After operating for almost 10 years, the Fund has invested over $12.5m in 180 companies. In addition, it has paired up angel investors with SMEs seeking funding through its Ghana Angel Investor Network.
Given how illiquid the Ghana Stock Exchange (GSE) is, the Fund and the GSE have collaborated to set up the Ghana Alternative Market (GAX). This is a separate public market, parallel to the main market, and acts first as an avenue for VCF companies and angel investors to exit investee companies and more generally to provide a channel for SMEs with high growth potential to raise patient capital through the GSE.
The requirements for GAX are less demanding than those for the main market. In addition, provision has been made for a fund to initially cover listing expenses of these companies.
Missing the wood for the trees
However, it now seems that the proposed new Ghana Investment Promotion Centre Act (which replaces the 1994 Act) and which is now awaiting Presidential assent, could undermine the work done by the Fund, VCF companies and the GSE.
The new Act increases the minimum capital requirements for companies wholly owned by foreigners from $50,000 to $200,000, for companies owned jointly by Ghanaians and foreigners from $10,000 to $50,000 and for trading companies from $300,000 to $1m. As was the case under the previous law, the minimum capital must be brought into Ghana as cash, equipment or, in the case of trading companies, as goods.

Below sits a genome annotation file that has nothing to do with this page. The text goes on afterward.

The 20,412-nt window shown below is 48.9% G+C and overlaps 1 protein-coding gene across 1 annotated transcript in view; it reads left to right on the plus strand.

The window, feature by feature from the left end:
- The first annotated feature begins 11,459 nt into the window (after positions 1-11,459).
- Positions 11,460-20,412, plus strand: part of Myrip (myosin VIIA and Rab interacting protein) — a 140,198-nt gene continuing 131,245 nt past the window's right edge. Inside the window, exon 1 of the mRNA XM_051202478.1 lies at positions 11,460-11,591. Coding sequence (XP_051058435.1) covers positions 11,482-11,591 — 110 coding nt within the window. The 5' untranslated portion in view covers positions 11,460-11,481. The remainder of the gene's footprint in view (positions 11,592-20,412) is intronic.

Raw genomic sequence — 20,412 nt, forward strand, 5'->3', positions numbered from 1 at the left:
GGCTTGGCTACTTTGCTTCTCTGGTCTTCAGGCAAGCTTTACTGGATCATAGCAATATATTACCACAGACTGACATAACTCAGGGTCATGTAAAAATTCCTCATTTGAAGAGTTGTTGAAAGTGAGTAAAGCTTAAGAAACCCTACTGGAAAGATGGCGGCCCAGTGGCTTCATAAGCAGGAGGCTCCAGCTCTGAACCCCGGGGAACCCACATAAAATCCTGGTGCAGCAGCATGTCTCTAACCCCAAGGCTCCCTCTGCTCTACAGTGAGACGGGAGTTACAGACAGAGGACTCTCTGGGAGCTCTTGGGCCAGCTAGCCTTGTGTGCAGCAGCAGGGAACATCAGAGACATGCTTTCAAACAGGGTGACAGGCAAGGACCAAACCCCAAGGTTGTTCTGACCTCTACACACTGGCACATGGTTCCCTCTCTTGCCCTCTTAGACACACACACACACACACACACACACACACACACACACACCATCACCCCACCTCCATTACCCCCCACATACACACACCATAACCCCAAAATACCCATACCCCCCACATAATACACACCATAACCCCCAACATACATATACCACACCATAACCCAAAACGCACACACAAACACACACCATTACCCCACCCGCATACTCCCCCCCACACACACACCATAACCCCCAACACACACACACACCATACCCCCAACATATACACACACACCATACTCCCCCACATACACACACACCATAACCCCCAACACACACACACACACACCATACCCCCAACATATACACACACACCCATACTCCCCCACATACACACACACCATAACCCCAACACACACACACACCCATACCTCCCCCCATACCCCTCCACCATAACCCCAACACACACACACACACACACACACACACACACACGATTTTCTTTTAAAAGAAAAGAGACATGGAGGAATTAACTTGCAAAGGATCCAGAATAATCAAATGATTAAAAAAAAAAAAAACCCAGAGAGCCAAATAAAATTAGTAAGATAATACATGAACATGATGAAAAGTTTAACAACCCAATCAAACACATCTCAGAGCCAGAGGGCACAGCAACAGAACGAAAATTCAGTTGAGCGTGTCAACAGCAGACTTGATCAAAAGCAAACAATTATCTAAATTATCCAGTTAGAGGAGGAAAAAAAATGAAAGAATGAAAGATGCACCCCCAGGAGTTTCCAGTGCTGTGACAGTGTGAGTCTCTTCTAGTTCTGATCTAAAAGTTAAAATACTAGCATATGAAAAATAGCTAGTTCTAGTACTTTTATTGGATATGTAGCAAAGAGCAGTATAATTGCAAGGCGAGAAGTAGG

Parliament justified the increases in minimum capital as a means to end unfair competition between foreign investors and Ghanaians. In doing so, the body seems to have ignored the rationale for reducing capital requirements from higher thresholds in the original 1985 Investment Code ($100,000 for wholly owned foreign companies and $60,000 for joint ventures with Ghanaians) which the 1994 Act replaced.
The rationale, articulated at the time the original Investment Code was replaced with the previous Act in 1994 was to encourage joint ventures between foreign investors and SMEs who may require useful but expensive technologies which they could not afford.
It appears that Ghana’s Parliament is killing a fly with a sledgehammer and has missed the wood for the trees. The real issue is ensuring compliance with the law by foreigners who flout it. An increase in capital requirements would not ensure compliance but would deter legitimate foreign organisations from investing in Ghana to the detriment of Ghanaian MSMEs facing capital constraints. Parliament should have taken a broader view of the contribution MSMEs currently make and the even bigger potential contribution they could make given the framework now established by the venture capital incentive regime and GAX.